He and Reagan, in particular, really hit it off, as they both loved to throw one-liners at each other, friends say. But Wood never forgot about his community, charities and philanthropies, including a commitment to St. Matthew’s House in East Naples.
Today, Wood’s company has seven offices from Naples to Sanibel, has 500 employees and does $2.7 billion in sales. Wood’s company will celebrate its 50th anniversary next year with the opening of a new corporate headquarters on Immokalee Road.
In addition to the honor awarded to Wood, longtime Naples civic leader Lou Vlasho earned this year’s Chamber “Volunteer of the Year” award.
The big-hearted restaurateur never ceases to lend a hand when the community calls, Chamber leaders said.
Fluent in two languages and conversant in several others, Vlasho graduated from the Ohio University where, today, he is considered one of the school’s more esteemed alumni. With 44 years of experience both in Fortune 400 companies and privately owned companies, Vlasho has been active in international affairs, and through his private consulting firm, has been a personal adviser to the president of Macedonia.
His charitable efforts span the globe, but locally Vlasho has served on the Boys & Girls Club board, heads up the Naples Better Government Association, and is vice president of the Republican Men’s Club of Collier County.
Vlasho seemed almost bashful as he stepped up to receive his award.
“Some of us just don’t know how to say ‘no’ (to a worthy cause) and I’m one of those,” Vlasho said.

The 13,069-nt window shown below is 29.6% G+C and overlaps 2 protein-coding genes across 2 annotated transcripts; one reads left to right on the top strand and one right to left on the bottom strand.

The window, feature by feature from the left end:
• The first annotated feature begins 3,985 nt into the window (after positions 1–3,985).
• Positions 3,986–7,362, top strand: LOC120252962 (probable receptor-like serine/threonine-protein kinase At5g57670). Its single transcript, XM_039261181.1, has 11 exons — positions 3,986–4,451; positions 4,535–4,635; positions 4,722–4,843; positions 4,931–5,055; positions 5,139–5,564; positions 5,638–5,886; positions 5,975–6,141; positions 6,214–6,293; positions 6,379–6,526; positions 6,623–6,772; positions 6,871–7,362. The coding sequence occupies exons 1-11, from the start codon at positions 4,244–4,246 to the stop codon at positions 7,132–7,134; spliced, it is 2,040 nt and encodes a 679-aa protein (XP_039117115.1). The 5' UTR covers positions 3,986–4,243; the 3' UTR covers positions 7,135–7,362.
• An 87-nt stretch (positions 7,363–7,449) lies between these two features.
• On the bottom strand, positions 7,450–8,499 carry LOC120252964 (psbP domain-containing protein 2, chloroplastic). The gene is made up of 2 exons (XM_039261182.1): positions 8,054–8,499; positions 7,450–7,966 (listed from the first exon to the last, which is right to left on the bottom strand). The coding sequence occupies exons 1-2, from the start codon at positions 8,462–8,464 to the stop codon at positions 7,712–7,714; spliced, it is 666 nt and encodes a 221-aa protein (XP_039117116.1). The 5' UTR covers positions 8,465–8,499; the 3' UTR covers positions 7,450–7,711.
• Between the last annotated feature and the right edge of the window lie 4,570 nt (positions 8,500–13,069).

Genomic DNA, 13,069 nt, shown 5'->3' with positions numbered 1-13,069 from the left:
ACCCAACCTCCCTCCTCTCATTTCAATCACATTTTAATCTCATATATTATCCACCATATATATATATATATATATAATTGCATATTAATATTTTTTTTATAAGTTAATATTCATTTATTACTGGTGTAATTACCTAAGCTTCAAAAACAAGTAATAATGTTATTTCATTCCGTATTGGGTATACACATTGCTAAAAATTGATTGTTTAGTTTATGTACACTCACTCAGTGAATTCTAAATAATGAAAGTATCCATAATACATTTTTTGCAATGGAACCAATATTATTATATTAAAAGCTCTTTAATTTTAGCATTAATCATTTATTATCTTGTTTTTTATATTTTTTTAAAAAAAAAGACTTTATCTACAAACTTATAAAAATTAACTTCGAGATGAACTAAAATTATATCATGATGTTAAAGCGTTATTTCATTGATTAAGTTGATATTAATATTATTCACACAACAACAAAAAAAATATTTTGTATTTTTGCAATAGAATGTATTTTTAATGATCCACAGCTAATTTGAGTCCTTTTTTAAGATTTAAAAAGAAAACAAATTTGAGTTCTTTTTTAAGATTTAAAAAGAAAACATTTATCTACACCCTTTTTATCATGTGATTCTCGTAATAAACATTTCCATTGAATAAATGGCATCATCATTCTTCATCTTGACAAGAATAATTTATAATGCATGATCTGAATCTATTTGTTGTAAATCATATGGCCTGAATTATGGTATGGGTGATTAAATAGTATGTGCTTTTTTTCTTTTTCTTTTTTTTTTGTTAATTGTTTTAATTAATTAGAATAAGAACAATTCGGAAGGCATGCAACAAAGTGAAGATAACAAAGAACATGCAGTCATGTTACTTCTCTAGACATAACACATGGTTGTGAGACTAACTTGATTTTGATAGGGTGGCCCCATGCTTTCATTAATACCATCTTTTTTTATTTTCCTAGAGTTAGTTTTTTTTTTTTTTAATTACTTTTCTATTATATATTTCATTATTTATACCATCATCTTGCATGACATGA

Past winners of the Outstanding Citizen award are: Bob Moates; John Cardillo; Ellin Goetz; Henry B. Watkins; Mrs. S.F. Briggs; Dudley R. Gallahue; John W. Rogers; Lester F. Grimes; Mr. and Mrs. Lester Norris; Henry B. Watkins Jr.; Mamie B. Tooke; Joan A. Longshore; Eugene L. Turner; Earl G. Hodges; Joel Kuperburg; E.A. “Doug” Hendry; John Iamurri; Norman A. Herren; George B. Pittman; Edwin H. Bower; Sally Sitta; Henry L. Caballero; William G. Price; Dr. Bruce Boynton; Mary Cameron; William L. Barton; Edward J. Oates Jr.; William J. Longshore; Miles Scofield; Ad Miller; Dr. Weimer K. Hicks; Patricia M. Barton; Willard “Bill” Hill Jr.; Polly Keller; Herbert Cambridge; Bea Harper; Donald L. Berry; Myra Janco Daniels; William E. Barnett; Holland T. Salley; J. Dudley Goodlette; Edwin J. Putzell Jr.; Helen E. Franke; Michael Watkins; Lavern Norris Gaynor; Sister Judy Dohner; John and Kathleen Passidomo; Nancy and William Lascheid; Henry “Heine” Albrecht; and Juliet C. Sproul.